Spenser's Shorts

AKA "Cheap jokes R' Us"

Latest update 11 March 2004

I originally made the case that Surrogate was the only real Spenser short story that I was aware of and considered the other material simply fluff.  Pretty narrow minded as I look back on it now so I've taken a hint from George Orwell and the page with that opinion doesn't exist.  Never did.  This page has always been as you see it now :)

Surrogate is still the only Spenser short story I respect as such.  It was written as a stand-alone piece of fiction involving the elements of plot/conflict/resolution/change in or a revelation about the characters involved.  Brenda Loring has been brutally raped and turns to Spenser in her plea for justice.

The details about the circumstances under which it was written and how to get a copy take up too much space to include here so I'm keeping them on a separate page.  See Surrogate  

Spenser's a Fan, Too

I like to call this adventure "The Case of the Curious Copyright."  Legend has long had it that Parker wrote a short about Spenser and Susan at a Red Sox game but the details were a bit fuzzy.  Kevin Coupe wrote in to note: 

"If I'm not mistaken, Parker wrote a short story about Spenser that appeared in a special Boston Globe section on baseball...it featured major Boston writers and pieces about the Red Sox."

In fact, Kevin did a massive search through his files and came up with the issue in question, which he kindly photocopied and sent my way.  Dated October 6, 1986 and titled "Literati on the Red Sox," it had pieces by eleven local writers, including George F. Will, John Updike, and Stephen King.  Parker's story is subtitled Susan sees a Yankee game.  It's Spenser and Susan taking in a ball game at Fenway Park and talking about rules and life.  Read ch. 5 of Early Autumn and ch. 6 of Mortal Stakes and you've got the whole thing covered.

And unless you stored away a copy as Kevin did forget about ever seeing it.  It's not in the Globe online archives and although they might dig it up for you at 135 Morrissey Blvd. I rather doubt it.  


Now we come to Lord John 10.  [1988, edited by Dennis Etchison] Lord John's Press is a small printer specializing in high quality limited editions.  On their tenth anniversary in 1988 they put out a volume of short stories by authors whose books they had published .  Parker contributed a four page number called Spenser's a Fan, Too.  The mystery is that it lists a copyright date of 1988.  Did they even know Parker was sending them a used story?  

The book is long out of print but you can sometimes find it on the used book market.  I lucked out on a $12 copy at Amazon.com but be warned; as of this writing the least expensive is $25 and it goes up to $450 for a signed first edition. 

An excerpt that sums it up:

"I drank some more beer, sampled a Fenway Frank, explained the infield fly rule to Susan, explained it again, joined in a salute to the Marshfield Little League that flashed on the scoreboard.

'I still think it's a dumb rule.' Susan said.  She shelled a peanut and ate half a nut.

'In a sense all rules are dumb.' I said.  'They're arbitrary.  It's what creates sport.  It's not just trying to win.  It's trying to win under these circumstances, within these rules, under these conditions.'

Susan looked at me while she ate the other half of one peanut.  'Reminds me of someone.' she said.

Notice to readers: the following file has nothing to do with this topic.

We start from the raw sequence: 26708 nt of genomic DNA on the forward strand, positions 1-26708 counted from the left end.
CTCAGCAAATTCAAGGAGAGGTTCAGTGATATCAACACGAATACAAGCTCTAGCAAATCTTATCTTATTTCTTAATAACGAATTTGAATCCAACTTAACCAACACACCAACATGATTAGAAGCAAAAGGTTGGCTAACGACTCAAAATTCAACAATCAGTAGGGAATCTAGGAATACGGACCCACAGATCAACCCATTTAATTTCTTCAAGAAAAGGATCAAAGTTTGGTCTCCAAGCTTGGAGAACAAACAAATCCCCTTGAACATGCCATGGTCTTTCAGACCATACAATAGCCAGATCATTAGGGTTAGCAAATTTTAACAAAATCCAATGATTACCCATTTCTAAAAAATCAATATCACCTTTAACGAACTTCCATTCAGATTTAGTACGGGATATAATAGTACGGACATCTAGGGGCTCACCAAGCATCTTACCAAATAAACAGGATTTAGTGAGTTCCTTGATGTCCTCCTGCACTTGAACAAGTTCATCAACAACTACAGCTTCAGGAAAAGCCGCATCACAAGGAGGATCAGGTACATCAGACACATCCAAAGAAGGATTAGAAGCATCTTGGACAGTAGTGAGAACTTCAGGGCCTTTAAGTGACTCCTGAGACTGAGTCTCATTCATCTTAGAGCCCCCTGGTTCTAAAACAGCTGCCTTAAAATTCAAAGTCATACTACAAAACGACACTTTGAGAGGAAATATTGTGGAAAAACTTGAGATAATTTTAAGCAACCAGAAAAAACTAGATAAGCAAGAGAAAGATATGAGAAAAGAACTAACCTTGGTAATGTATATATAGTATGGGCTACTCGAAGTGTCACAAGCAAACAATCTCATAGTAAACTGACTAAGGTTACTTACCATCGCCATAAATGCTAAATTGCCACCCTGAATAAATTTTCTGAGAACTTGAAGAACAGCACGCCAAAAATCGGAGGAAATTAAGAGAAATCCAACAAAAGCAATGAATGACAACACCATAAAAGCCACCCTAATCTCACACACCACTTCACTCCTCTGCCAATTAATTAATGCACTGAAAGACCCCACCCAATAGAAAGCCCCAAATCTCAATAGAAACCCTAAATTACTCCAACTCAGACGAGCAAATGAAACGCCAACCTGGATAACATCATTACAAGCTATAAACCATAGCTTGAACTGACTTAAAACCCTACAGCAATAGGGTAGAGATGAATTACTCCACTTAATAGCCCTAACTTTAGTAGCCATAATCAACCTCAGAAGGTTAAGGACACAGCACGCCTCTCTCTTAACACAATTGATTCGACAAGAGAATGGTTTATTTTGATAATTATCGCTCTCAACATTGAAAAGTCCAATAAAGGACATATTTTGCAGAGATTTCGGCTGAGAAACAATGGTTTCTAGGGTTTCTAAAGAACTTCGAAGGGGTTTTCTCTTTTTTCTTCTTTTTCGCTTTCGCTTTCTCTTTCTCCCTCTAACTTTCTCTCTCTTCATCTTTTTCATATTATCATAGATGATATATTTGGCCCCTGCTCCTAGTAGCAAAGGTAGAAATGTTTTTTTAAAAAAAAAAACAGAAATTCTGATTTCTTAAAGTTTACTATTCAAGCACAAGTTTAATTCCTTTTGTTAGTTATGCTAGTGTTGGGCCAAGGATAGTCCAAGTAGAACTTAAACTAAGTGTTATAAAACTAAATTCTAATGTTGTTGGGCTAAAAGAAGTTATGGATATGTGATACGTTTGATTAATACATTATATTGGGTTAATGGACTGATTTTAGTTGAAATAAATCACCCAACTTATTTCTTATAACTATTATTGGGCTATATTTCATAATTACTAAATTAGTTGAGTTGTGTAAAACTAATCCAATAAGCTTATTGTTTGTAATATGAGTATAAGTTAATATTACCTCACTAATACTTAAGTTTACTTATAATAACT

I shrugged.  'It's a way to live,' I said.

She started on her second peanut.  

"Except here the rules are absolute.' Susan said.

'What makes it a game,' I said."

Spenser's Boston.  [1988] A photographer's impression of Spenser's home area by Kasho Kumagai.  Parker includes a few pages of Spenser and Susan showing Rachel Wallace some local sites of interest.  

Long out of print and hard to find.  I got a copy from my local library network and you may want to try the same yourself.  I also looked through a copy of the Japanese edition in Spenser's Mystery Bookshop on Newbury St. in Boston that the owners keep in their private collection.

Boston: History in the Making.  [1999] An oversized  "coffee table" book, it contains photographs of the local area and puff pieces on local companies. It's part of an "Urban Tapestry Series" put out by Towery Publishing.  To quote:

"As they follow their suspect, Spenser and Hawk deliver a guided tour of the city, from the shops and restaurants of Beacon Hill to the swan boats at the Public Garden to the Italian enclave in the North End. Spenser figures the duo is about 'as inconspicuous . . . as two tarantulas on a wedding cake,' but they manage to solve their case and, in the process, introduce us to Boston as only they could. Accompanying Parker's introduction are hundreds of outstanding images culled from the collections of the area's finest photographers."

Actually you don't need to buy the book unless you want to spend a ton of money for some pretty pictures.  You can read the story online at the publisher's web site:     http://www.urbantapestry.com/boston   

The Kitchen Caper appeared in the Boston Globe Magazine on 16 March 2003.  Read it at http://www.boston.com/globe/magazine/2003/0316/parker.htm and compare it to Susan's attempt at beet risotto in chapter 52 of Small Vices.

Murder's Row. [2001]  An anthology of baseball stories to which Parker contributed "Harlem Nocturne."  Set in 1945 it involves a private detective hired by Branch Rickey, general manager of the Brooklyn Dodgers, to protect his newest player Jackie Robinson from those who are outraged at the concept of a "negro" in the major leagues. 

Parker has expanded the story to novel length and Double Play is due out on 24 May 2004. 

There's No Business.  Parker wrote this very short piece for the Audiobooks web site.  It seems that Susan's friend "Bob" has written a detective story and thinks it would be wonderful to have a real detective voice the audio version. www.audiobookstoday.com/FtrDtl.cfm?FtrCod=242